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Humility and Arrogance, Part I   1 comment

Parable of the Wicked Servants

Above:  Parable of the Wicked Servants

Image in the Public Domain

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The Collect:

Almighty God, your sovereign purpose bring salvation to birth.

Give us faith amid the tumults of this world,

trusting that your kingdom comes and your will is done

through your Son, Jesus Christ, our Savior and Lord.  Amen.

Evangelical Lutheran Worship (2006), page 53

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The Assigned Readings:

Daniel 4:4-18 (Thursday)

Daniel 4:19-27 (Friday)

Daniel 4:28-37 (Saturday)

Psalm 16 (All Days)

1 Timothy 6:11-21 (Thursday)

Colossians 2:6-15 (Friday)

Mark 12:1-12 (Saturday)

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FYI:  Daniel 4:1-37 in Protestant Bibles equals Daniel 4:1-34 in Jewish, Roman Catholic, and Eastern Orthodox translations.

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Arrogance can be easy to muster and humility can be difficult to manifest.  I know this well, for

  1. I have been prone to intellectual arrogance, and
  2. humility can be painful.

To be fair, some people I have known have nurtured my intellectual arrogance via their lack of intellectual curiosity and their embrace of anti-intellectualism.  That reality, however, does nothing to negate the spiritual problem.  I am glad to report, however, that it is a subsiding problem, by grace.

The internal chronology of the Book of Daniel defies historical accuracy; I came to understand that fact years ago via close study of the text.  The Book of Daniel is folkloric and theological, not historical and theological.  The folktale for these three days concerns King Nebuchadrezzar II (a.k.a. Nebuchadnezzar II), King of the Chaldean/Neo-Babylonian Empire, who reigned from 605 to 562 B.C.E.  The arrogant monarch, the story tells us, fell into insanity.  Then he humbled himself before God, who restored the king’s reason.

So now I, Nebuchadnezzar, praise, exalt, and glorify the King of Heaven, all of whose works are just and whose ways are right, and who is able to humble those who behave arrogantly.

–Daniel 4:34, TANAKH:  The Holy Scriptures (1985)

This is folklore, not history, but the lesson regarding the folly of arrogance is true.

The Parable of the Wicked Tenants (Mark 12:1-12) exists in the context of conflict between Jesus and Temple authorities during the days immediately prior to his death.  In Chapter 11 our Lord and Savior cleansed the Temple and, in a symbolic act, cursed a fig tree as a sign of his rejection of the Temple system.  In Chapters 11 and 12 Temple authorities attempted to entrap Jesus in his words.  He evaded the traps and ensnared his opponents instead.  In this context Jesus told the Parable of the Wicked Tenants.  The vineyard was Israel, the slain slaves/servants were prophets, and the beloved son was Jesus.  The tenants were the religious leaders in Jerusalem.  They sought that which belonged to God, for Christ was the heir to the vineyard.

1 Timothy 6:11-21 continues a thread from earlier in the chapter.  Greed is bad, we read:

But those who want to be rich fall into temptation and are trapped by many senseless and harmful desires that plunge people into ruin and destruction.  For the love of money is a root of all kinds of evil, and in their eagerness to be rich some have wandered away from the faith and pierced themselves with many pains.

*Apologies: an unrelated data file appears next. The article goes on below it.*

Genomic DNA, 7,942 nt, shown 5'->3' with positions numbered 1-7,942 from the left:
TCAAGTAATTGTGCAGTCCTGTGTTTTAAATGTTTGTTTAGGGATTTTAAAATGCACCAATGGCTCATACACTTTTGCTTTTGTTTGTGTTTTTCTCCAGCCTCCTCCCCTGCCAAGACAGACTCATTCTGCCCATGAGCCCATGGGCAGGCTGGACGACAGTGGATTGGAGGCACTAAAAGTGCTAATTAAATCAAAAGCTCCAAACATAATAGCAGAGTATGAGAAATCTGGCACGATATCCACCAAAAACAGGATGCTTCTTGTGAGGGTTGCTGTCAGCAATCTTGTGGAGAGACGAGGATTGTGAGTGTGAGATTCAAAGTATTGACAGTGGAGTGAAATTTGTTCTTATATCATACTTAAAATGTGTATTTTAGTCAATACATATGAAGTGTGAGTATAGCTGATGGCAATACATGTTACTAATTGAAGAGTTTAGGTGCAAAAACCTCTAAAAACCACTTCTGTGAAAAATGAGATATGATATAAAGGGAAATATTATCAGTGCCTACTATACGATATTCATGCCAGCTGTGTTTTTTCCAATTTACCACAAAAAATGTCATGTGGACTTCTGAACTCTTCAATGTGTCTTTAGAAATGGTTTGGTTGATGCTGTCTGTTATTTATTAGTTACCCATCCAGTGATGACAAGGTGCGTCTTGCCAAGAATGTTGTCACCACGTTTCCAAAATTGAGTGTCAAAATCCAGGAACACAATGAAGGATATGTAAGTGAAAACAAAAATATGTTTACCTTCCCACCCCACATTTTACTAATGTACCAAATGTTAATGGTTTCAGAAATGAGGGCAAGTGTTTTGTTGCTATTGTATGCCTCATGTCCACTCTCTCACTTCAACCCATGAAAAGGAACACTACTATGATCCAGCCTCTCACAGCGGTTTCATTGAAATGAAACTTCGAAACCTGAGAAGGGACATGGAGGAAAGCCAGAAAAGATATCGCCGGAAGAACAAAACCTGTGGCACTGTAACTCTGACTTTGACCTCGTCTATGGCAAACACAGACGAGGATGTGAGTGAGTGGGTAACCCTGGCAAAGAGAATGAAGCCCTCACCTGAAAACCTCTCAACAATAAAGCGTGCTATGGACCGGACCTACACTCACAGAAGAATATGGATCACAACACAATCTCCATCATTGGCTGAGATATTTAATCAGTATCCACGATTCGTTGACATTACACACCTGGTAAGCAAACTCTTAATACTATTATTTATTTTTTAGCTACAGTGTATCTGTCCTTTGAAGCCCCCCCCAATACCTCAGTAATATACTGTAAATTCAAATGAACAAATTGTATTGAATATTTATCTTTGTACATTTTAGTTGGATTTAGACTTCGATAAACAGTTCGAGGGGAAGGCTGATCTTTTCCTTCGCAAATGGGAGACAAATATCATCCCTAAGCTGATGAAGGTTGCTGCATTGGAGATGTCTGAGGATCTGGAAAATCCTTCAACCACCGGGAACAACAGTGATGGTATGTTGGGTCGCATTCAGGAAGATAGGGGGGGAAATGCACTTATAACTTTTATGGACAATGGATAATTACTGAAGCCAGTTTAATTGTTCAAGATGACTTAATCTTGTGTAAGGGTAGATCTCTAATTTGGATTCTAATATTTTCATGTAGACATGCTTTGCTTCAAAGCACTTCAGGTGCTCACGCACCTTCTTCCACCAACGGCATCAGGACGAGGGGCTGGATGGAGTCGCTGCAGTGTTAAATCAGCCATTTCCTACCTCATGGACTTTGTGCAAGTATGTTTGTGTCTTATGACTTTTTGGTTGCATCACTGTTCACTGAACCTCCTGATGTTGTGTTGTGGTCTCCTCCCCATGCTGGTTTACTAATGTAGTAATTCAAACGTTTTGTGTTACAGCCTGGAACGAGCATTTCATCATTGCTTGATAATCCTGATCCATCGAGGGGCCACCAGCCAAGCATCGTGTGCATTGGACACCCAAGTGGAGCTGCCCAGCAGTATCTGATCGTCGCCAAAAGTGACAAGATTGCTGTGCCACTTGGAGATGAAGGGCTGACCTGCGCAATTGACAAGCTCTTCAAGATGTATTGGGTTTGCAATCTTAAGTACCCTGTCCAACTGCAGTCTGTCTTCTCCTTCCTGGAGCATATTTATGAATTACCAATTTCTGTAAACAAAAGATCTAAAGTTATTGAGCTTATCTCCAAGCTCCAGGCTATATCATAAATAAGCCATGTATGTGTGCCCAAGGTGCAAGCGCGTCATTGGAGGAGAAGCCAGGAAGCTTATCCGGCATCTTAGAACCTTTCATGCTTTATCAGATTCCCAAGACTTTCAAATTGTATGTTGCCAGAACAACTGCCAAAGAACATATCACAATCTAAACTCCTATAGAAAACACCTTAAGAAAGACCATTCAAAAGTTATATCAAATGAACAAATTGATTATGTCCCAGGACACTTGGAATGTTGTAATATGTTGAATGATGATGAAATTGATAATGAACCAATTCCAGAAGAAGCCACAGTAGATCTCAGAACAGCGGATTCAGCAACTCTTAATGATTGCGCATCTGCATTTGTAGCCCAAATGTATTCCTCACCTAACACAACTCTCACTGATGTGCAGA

–6:9-10, The New Revised Standard Version (1989)

Faithful people of God, however, are to live differently, pursuing righteousness, godliness, faith, love, endurance, and gentleness (verse 11).  The wealthy are to avoid haughtiness and reliance on uncertain riches, and to trust entirely in God (verse 17).  Further instructions for them include being generous and engaging in good works (verse 18).

Complete dependence upon God is a Biblical lesson from both Testaments.  It is a pillar of the Law of Moses, for example, and one finds it in 1 Timothy 6, among many other parts of the New Testament.  Colossians 2:6-15 drives the point home further, reminding us that Christ has cancelled the debt of sin.

Forgiveness as the cancellation of debt reminds me of the Parable of the Unforgiving Servant (Matthew 18:23-35).  A king forgave a large debt–10,000 talents–a servant owed to him.  Given that one talent was fifteen years’ worth of wages for a laborer, and that the debt was therefore 150,000 years’ worth of wages, the amount of the debt was hyperbolic.  The point of the hyperbole in the parable was that the debt was impossible to repay.  The king was merciful, however.  Unfortunately, the servant refused to forgive debts other people owed to him, so the king revoked the debt forgiveness and sent the servant to prison.

So my heavenly Father will also do to every one of you, if you do not forgive your brother or sister from your heart.

–Matthew 18:35, The New Revised Standard Version (1989)

Just as God forgives us, we have a responsibility to forgive others.  Doing so might require us to lay aside illusions of self-importance.  That has proven true in my life.

The path of walking humbly with God and acknowledging one’s total dependence upon God leads to liberation from illusions of grandeur, independence, and self-importance.  It leads one to say, in the words of Psalm 16:1 (Book of Common Worship, 1993):

Protect me, O God, for I take refuge in you;

I have said to the LORD, “You are my Lord,

my good above all other.”

KENNETH RANDOLPH TAYLOR

JULY 10, 2015 COMMON ERA

THE FEAST OF JOHANN SCHEFFLER, ROMAN CATHOLIC PRIEST, POET, AND HYMN WRITER

THE FEAST OF GEORG NEUMARK, GERMAN LUTHERAN POET AND HYMN WRITER

THE FEAST OF JOHN HINES, PRESIDING BISHOP OF THE EPISCOPAL CHURCH

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Adapted from this post:

https://ordinarytimedevotions.wordpress.com/2015/07/10/devotion-for-thursday-friday-and-saturday-before-proper-28-year-b-elca-daily-lectionary/